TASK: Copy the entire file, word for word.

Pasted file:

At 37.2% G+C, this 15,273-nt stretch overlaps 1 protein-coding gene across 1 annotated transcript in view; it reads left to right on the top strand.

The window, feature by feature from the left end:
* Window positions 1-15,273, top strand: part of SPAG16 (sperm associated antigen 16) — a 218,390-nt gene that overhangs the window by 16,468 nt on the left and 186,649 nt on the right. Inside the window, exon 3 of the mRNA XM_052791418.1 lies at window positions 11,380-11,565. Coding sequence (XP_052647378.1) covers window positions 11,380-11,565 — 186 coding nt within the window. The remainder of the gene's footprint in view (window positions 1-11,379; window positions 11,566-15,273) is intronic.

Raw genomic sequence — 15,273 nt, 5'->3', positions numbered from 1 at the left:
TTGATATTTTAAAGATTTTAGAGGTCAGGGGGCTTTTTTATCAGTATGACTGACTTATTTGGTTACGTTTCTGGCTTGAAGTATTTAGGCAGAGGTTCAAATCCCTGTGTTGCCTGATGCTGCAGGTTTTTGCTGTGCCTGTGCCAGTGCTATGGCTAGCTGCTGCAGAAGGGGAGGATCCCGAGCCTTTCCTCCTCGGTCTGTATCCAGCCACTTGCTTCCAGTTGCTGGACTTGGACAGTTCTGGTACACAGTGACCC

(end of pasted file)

At 37.2% G+C, this 15,273-nt stretch overlaps 1 protein-coding gene across 1 annotated transcript in view; it reads left to right on the top strand.

The window, feature by feature from the left end:
* Window positions 1-15,273, top strand: part of SPAG16 (sperm associated antigen 16) — a 218,390-nt gene that overhangs the window by 16,468 nt on the left and 186,649 nt on the right. Inside the window, exon 3 of the mRNA XM_052791418.1 lies at window positions 11,380-11,565. Coding sequence (XP_052647378.1) covers window positions 11,380-11,565 — 186 coding nt within the window. The remainder of the gene's footprint in view (window positions 1-11,379; window positions 11,566-15,273) is intronic.

Raw genomic sequence — 15,273 nt, 5'->3', positions numbered from 1 at the left:
TTGATATTTTAAAGATTTTAGAGGTCAGGGGGCTTTTTTATCAGTATGACTGACTTATTTGGTTACGTTTCTGGCTTGAAGTATTTAGGCAGAGGTTCAAATCCCTGTGTTGCCTGATGCTGCAGGTTTTTGCTGTGCCTGTGCCAGTGCTATGGCTAGCTGCTGCAGAAGGGGAGGATCCCGAGCCTTTCCTCCTCGGTCTGTATCCAGCCACTTGCTTCCAGTTGCTGGACTTGGACAGTTCTGGTACACAGTGACCC